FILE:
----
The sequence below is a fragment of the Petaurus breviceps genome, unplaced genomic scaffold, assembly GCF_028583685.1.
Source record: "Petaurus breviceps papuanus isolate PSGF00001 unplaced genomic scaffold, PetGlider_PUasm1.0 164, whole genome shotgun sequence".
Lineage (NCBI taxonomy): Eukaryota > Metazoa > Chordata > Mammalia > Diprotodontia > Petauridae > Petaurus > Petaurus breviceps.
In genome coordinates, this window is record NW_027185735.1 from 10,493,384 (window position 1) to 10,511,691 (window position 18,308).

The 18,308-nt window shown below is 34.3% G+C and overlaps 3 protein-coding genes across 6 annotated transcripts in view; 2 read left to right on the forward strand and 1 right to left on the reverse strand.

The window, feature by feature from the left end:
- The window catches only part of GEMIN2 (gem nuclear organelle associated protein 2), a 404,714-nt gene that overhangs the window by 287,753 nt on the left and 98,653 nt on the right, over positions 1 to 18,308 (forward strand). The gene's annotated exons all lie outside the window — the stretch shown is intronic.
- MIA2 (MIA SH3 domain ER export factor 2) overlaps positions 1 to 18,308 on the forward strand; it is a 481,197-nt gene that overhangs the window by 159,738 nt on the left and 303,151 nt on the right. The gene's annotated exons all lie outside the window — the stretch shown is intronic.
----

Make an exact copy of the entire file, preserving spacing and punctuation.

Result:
The sequence below is a fragment of the Petaurus breviceps genome, unplaced genomic scaffold, assembly GCF_028583685.1.
Source record: "Petaurus breviceps papuanus isolate PSGF00001 unplaced genomic scaffold, PetGlider_PUasm1.0 164, whole genome shotgun sequence".
Lineage (NCBI taxonomy): Eukaryota > Metazoa > Chordata > Mammalia > Diprotodontia > Petauridae > Petaurus > Petaurus breviceps.
In genome coordinates, this window is record NW_027185735.1 from 10,493,384 (window position 1) to 10,511,691 (window position 18,308).

The 18,308-nt window shown below is 34.3% G+C and overlaps 3 protein-coding genes across 6 annotated transcripts in view; 2 read left to right on the forward strand and 1 right to left on the reverse strand.

The window, feature by feature from the left end:
- The window catches only part of GEMIN2 (gem nuclear organelle associated protein 2), a 404,714-nt gene that overhangs the window by 287,753 nt on the left and 98,653 nt on the right, over positions 1 to 18,308 (forward strand). The gene's annotated exons all lie outside the window — the stretch shown is intronic.
- MIA2 (MIA SH3 domain ER export factor 2) overlaps positions 1 to 18,308 on the forward strand; it is a 481,197-nt gene that overhangs the window by 159,738 nt on the left and 303,151 nt on the right. The gene's annotated exons all lie outside the window — the stretch shown is intronic.